Westcliff gas main fire leads to evacuation and arrest

Socata House Image copyright Essex County Fire and Rescue
Image caption A car port at Socata House was damaged along with gas supply pipes and meters

A man has been arrested on suspicion of arson after a gas main supplying a Tesco store and 15 flats was set on fire in a "potentially deadly" attack.

An area around London Road in Westcliff-on-Sea, Essex, was evacuated early on Monday by emergency services.

A 26-year-old man of no fixed address was arrested in Westcliff, and is in police custody.

The fire is being linked to a similar incident a few hours before, in a car port underneath another block of flats.

It involved two vehicles and "damaged gas supply pipes and meters for the block".

Martyn Hodder from Essex County Fire and Rescue Service said: "The fire was being fuelled by escaping gas from the damaged supply pipes and threatened to spread to occupied flats above."

"It could easily have spread to the flats causing a great deal of damage."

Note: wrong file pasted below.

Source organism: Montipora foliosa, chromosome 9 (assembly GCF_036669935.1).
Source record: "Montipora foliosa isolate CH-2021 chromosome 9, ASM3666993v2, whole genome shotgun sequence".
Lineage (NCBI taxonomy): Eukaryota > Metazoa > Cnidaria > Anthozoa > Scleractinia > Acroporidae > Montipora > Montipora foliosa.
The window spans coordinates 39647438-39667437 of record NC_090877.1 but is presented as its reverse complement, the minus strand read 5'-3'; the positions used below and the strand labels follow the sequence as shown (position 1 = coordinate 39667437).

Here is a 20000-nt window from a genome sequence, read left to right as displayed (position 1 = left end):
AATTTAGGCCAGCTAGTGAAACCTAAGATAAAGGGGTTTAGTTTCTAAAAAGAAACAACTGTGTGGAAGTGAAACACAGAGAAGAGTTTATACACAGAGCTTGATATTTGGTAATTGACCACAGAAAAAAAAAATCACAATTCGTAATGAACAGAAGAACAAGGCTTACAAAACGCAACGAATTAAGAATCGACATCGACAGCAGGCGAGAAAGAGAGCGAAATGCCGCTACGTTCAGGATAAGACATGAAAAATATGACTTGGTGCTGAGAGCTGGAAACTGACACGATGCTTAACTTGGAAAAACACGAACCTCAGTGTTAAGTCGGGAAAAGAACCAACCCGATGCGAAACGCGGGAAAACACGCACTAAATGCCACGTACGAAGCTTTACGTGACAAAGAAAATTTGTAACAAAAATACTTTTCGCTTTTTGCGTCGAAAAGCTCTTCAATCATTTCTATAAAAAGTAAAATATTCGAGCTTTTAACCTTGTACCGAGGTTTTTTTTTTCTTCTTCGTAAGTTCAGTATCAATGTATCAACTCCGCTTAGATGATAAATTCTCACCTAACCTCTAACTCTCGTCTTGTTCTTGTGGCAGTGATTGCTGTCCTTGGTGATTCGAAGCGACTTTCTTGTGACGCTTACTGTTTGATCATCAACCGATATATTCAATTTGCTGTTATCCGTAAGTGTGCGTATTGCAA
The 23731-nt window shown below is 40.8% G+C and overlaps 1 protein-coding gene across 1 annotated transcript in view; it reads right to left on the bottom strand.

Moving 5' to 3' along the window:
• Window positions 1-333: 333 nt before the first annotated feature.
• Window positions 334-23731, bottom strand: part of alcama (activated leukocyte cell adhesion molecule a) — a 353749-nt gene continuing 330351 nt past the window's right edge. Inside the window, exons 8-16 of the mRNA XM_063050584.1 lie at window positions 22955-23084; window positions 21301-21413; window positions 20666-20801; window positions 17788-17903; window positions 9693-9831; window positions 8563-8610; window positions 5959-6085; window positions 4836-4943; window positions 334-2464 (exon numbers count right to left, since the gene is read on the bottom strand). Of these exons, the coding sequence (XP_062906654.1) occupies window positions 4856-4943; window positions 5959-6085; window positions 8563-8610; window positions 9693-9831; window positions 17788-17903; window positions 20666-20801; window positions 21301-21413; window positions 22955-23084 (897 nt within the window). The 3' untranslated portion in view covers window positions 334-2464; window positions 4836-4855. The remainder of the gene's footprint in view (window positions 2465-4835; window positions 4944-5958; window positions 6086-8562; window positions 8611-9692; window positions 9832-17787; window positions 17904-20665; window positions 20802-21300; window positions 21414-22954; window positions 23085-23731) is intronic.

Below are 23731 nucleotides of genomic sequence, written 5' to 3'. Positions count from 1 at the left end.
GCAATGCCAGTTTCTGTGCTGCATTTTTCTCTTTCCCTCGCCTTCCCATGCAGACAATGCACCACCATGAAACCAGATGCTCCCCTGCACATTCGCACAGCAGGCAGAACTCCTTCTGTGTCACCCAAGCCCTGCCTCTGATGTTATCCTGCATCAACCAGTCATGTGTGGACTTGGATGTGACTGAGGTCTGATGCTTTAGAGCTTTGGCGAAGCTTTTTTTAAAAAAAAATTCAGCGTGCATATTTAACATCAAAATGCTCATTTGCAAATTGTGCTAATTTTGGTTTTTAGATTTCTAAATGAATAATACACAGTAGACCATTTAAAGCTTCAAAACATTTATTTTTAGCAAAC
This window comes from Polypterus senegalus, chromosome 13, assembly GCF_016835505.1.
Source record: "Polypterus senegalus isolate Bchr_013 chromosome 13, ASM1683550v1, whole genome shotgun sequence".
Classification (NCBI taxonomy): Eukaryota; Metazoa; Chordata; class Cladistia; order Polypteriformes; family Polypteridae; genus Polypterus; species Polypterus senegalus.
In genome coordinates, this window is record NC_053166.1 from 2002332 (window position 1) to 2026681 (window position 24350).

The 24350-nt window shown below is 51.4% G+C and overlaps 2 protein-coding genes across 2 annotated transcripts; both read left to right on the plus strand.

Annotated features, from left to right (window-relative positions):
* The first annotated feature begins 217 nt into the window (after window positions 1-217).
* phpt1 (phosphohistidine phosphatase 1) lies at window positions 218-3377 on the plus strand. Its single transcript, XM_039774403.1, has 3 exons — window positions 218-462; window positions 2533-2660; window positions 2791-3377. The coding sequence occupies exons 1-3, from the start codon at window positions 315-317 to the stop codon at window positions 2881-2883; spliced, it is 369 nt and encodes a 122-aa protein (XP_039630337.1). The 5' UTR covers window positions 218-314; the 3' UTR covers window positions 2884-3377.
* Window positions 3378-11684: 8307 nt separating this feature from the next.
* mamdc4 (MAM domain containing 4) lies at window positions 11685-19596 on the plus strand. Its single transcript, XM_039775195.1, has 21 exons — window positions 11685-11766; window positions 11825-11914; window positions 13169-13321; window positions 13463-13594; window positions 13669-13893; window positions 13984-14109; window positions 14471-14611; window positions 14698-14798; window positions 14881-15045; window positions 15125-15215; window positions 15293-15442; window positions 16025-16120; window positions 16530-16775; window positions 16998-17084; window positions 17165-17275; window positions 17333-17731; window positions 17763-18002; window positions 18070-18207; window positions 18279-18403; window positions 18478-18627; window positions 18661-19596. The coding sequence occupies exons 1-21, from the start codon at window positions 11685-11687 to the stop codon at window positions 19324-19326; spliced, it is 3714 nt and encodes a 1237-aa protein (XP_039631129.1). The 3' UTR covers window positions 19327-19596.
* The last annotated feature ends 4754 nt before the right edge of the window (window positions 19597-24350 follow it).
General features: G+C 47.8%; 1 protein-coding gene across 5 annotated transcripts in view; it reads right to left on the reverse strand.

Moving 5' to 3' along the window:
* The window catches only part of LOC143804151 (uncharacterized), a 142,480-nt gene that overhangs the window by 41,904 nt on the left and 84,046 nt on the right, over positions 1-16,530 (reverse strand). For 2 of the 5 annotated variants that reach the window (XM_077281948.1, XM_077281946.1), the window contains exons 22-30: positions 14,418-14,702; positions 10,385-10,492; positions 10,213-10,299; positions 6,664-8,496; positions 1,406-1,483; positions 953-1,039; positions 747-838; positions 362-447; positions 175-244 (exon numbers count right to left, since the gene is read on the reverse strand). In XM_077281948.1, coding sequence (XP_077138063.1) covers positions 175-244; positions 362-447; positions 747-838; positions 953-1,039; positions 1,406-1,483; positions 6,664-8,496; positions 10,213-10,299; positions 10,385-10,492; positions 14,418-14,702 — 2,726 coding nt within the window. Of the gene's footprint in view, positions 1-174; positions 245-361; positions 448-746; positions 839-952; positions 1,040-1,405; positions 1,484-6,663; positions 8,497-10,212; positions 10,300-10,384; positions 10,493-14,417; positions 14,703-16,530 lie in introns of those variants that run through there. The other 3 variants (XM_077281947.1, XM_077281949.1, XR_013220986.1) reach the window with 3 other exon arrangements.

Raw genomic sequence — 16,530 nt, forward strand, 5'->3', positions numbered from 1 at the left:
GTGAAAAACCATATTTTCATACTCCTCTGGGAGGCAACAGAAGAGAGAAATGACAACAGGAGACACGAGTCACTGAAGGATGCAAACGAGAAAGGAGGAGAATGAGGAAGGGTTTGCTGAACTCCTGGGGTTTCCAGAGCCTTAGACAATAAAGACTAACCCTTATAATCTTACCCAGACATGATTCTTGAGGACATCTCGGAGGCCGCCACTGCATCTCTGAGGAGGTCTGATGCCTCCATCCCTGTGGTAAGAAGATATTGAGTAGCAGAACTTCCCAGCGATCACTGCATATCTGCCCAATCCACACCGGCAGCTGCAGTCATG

Image caption A motorcycle and two cars were damaged in the car port fire

The block of 16 flats was evacuated, and the fire was out by about 23:40 BST on Sunday night.

A 70-year-old man, who lives in one of the flats, was treated for shock.

'Serious havoc'

The second fire was "deliberately" set on a gas main in the stairwell of another block of flats.

It involved "a number of traffic cones and a propane cylinder".

Mr Hodder said the blaze "could have had deadly consequences" as the stairs were the only means of escape for the 15 flats.

"The burning traffic cones created a huge amount of thick black smoke and the propane cylinder could have exploded at any moment causing a great deal of damage," he said.

"This seems to have been a very serious attempt to cause havoc and crews did a fantastic job tackling the fire and getting everyone safely out of their flats."

A joint police and fire service investigation is underway to establish the cause of the fires.

Image caption The fire was contained in the car port because of the "the swift action" of crews, Mr Hodder said

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